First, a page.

‘Lost’ medieval bridge discovered under the River Teviot

Archaeologists deem the Ancrum Bridge one of the 'most important medieval structures' in Scotland.

‘Lost’ medieval bridge discovered under the River Teviot SWNS
Ancrum Bridge has been hidden beneath the waters of the River Teviot for centuries.

One of the oldest bridges in Scotland has been discovered underwater in a river, with archaeologists deeming it to be the most important medieval structure in the country.

The ‘lost’ Ancrum Bridge has been hidden beneath the waters of the River Teviot in the Scottish Borders for centuries, and has been carbon-dated back to the 1300s, to the reigns of David II of Scotland and Edward III of England.

The standing bridge is around 100 years older than others known to exist, and monarchs such as as James V and Mary Queen of Scots would have used it as part of ‘Via Regia’ (The Kings Way), on its way from Edinburgh to Jedburgh and the border with England.

Using radiocarbon dating of the bridge timbers, experts confirmed a date of the mid-1300s, making this the oldest scientifically dated remains of a bridge ever found in its original position across one of Scotland’s rivers.

The River Teviot at Ancrum Bridge
The River Teviot at Ancrum Bridge
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Heritage body Historic Environment Scotland (HES) funded volunteer archaeologists the Ancrum and District Heritage Society (ADHS), who spent two years working with others on the Ancrum Old Bridge Project.

Kevin Grant, Archaeology Manager at HES, said: “HES are delighted to have played a part in funding one of the most exciting and significant archaeological discoveries in Scotland in recent years.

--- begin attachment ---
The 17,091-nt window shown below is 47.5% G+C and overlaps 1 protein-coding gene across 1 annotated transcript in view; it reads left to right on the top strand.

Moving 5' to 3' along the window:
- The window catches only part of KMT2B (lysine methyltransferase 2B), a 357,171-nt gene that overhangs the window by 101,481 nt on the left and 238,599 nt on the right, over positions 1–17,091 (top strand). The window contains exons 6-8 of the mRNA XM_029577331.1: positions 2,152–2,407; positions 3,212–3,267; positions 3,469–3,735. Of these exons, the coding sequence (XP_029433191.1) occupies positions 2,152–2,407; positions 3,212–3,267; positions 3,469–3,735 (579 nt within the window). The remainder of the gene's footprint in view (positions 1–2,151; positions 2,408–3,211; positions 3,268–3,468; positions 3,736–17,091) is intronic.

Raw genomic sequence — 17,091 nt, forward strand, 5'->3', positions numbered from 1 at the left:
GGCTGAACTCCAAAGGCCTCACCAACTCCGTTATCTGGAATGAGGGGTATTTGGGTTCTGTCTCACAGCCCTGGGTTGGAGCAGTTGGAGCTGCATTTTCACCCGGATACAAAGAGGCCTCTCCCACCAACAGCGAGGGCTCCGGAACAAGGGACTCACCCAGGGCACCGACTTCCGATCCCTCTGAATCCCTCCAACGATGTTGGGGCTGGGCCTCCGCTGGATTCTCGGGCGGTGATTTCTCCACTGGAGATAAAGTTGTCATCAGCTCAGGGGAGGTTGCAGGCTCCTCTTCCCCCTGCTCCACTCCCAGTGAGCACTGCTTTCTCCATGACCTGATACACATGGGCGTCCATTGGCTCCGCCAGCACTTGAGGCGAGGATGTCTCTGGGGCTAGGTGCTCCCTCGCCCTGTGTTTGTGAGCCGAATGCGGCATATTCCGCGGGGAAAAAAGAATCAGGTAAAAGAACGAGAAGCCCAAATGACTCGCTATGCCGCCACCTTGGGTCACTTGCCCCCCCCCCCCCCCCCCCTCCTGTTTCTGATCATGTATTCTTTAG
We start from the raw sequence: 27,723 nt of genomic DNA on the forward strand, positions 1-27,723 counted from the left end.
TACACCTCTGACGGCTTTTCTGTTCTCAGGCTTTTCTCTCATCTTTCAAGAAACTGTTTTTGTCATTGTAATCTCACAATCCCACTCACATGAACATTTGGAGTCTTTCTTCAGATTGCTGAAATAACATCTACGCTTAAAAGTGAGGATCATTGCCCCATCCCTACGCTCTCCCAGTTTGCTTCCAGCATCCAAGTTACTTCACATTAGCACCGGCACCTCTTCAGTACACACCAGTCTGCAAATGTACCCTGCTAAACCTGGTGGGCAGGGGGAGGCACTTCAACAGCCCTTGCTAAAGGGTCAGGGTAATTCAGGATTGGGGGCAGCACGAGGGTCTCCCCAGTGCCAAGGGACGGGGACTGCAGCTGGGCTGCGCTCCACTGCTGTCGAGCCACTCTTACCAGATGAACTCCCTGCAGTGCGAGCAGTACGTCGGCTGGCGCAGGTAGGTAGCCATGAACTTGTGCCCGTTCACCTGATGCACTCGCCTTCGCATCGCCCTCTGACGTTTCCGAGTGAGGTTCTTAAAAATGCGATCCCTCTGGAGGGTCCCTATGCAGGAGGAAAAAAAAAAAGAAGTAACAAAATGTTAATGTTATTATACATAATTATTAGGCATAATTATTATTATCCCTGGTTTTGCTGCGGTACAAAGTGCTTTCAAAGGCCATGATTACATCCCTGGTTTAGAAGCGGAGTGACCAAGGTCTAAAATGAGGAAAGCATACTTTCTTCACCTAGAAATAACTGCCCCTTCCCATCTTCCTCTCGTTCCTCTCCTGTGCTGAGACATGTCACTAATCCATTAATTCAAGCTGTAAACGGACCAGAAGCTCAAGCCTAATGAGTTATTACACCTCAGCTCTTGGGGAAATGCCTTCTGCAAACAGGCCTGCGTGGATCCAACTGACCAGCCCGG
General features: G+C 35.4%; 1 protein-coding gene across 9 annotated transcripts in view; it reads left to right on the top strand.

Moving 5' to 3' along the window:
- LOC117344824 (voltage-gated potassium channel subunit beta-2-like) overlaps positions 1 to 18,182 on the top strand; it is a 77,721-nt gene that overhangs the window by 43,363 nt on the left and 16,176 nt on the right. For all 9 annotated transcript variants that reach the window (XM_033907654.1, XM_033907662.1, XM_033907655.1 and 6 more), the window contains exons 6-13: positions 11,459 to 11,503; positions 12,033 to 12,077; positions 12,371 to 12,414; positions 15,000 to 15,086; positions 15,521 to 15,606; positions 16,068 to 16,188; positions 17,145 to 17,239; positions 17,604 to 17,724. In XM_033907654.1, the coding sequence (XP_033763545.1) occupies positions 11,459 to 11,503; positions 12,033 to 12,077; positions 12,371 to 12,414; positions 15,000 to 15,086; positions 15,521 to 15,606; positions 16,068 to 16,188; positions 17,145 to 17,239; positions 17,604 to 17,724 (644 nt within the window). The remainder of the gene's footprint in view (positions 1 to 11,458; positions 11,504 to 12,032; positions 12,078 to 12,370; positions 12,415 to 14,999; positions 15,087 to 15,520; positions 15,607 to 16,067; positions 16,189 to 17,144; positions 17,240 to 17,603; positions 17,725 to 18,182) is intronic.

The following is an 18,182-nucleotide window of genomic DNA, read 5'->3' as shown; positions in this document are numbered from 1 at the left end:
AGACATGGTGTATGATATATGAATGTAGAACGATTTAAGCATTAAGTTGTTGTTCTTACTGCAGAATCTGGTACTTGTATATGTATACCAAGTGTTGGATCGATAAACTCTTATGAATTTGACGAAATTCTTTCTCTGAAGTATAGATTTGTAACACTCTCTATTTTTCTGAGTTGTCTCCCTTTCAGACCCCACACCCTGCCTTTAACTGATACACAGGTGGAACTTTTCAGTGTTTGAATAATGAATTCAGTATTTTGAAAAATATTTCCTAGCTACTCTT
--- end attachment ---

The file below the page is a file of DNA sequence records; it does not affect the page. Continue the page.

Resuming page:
“This project shows that discoveries of immense importance remain to be found by local heritage groups –- and what can be achieved by bringing archaeological science and expertise together with local knowledge which has helped to unlock a centuries-held secret that will add to the fabric of Scotland’s story.”

Initial archive research by ADHS led to the discovery of cutwater platforms and oak timbers that once supported the piers of a multi-arched bridge – which are the last remaining, but crucially also the first built – parts of the bridge.

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Using radiocarbon dating, archaeologists established it was in place for more than 400 years and was built using native oak – rarely found after 1450 when imported oak became more common.

Timber samples were sent to the Scottish Universities Environment Research Centre, in East Kilbride, for ‘wiggle match’ radiocarbon dating and returned the results, giving a date range in the middle of the 1300s.

Geoff Parkhouse from ADHS said: “Ancrum Old Bridge now has a 14th Century date.

“In Scotland there is not a standing bridge that is earlier than the 15th Century.

“In those times, during flood or highwater, the Ancrum Bridge may have been the only place to cross the Teviot between Hawick and Berwick, making it one of the most important structures in medieval Scotland.”